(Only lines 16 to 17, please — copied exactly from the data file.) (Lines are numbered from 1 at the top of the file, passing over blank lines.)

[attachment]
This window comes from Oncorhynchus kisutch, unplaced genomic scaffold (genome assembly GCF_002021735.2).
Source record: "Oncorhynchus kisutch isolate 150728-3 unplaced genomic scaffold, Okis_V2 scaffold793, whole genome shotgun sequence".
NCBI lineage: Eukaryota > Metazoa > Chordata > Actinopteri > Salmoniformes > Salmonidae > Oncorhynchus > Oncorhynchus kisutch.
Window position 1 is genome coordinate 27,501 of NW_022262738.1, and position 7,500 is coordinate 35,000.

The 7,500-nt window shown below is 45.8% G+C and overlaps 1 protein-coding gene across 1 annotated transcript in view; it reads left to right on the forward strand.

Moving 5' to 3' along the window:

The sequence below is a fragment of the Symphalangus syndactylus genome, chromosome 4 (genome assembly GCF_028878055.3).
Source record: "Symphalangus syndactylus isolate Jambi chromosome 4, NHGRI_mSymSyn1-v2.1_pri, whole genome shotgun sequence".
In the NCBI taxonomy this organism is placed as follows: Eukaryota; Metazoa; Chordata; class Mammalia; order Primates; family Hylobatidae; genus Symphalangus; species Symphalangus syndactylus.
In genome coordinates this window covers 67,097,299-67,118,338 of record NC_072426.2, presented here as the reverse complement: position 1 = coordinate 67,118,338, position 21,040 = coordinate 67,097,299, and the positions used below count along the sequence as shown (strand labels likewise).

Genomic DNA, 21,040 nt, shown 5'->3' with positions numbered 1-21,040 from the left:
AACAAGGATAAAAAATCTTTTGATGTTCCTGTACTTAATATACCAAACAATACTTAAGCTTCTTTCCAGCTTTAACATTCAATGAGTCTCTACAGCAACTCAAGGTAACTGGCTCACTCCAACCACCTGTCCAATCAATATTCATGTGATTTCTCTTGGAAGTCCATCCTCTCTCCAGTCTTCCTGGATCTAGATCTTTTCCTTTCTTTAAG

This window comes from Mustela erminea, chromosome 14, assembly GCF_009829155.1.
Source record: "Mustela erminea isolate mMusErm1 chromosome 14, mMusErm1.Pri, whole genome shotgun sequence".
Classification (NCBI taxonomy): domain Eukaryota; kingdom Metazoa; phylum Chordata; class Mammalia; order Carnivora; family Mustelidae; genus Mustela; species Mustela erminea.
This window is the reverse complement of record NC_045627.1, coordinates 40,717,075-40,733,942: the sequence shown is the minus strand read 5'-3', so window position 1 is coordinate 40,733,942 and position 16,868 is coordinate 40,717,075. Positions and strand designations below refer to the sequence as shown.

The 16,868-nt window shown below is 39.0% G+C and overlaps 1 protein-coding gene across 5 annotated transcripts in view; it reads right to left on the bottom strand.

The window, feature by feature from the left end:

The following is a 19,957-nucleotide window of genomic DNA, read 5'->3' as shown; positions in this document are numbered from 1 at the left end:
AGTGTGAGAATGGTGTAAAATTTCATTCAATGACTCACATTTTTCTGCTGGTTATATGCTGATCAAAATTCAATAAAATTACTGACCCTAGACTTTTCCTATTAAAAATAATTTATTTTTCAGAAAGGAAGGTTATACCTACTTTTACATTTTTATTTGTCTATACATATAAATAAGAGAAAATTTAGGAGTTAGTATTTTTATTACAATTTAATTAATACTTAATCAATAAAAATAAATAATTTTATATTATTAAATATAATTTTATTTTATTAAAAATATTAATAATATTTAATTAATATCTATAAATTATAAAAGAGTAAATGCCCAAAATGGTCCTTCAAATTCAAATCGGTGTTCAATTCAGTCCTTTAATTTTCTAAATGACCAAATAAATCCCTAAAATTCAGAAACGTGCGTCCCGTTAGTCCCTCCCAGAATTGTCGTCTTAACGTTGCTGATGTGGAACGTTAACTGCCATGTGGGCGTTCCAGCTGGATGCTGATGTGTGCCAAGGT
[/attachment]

This window is the reverse complement of record NC_045627.1, coordinates 40,717,075-40,733,942: the sequence shown is the minus strand read 5'-3', so window position 1 is coordinate 40,733,942 and position 16,868 is coordinate 40,717,075. Positions and strand designations below refer to the sequence as shown.

The 16,868-nt window shown below is 39.0% G+C and overlaps 1 protein-coding gene across 5 annotated transcripts in view; it reads right to left on the bottom strand.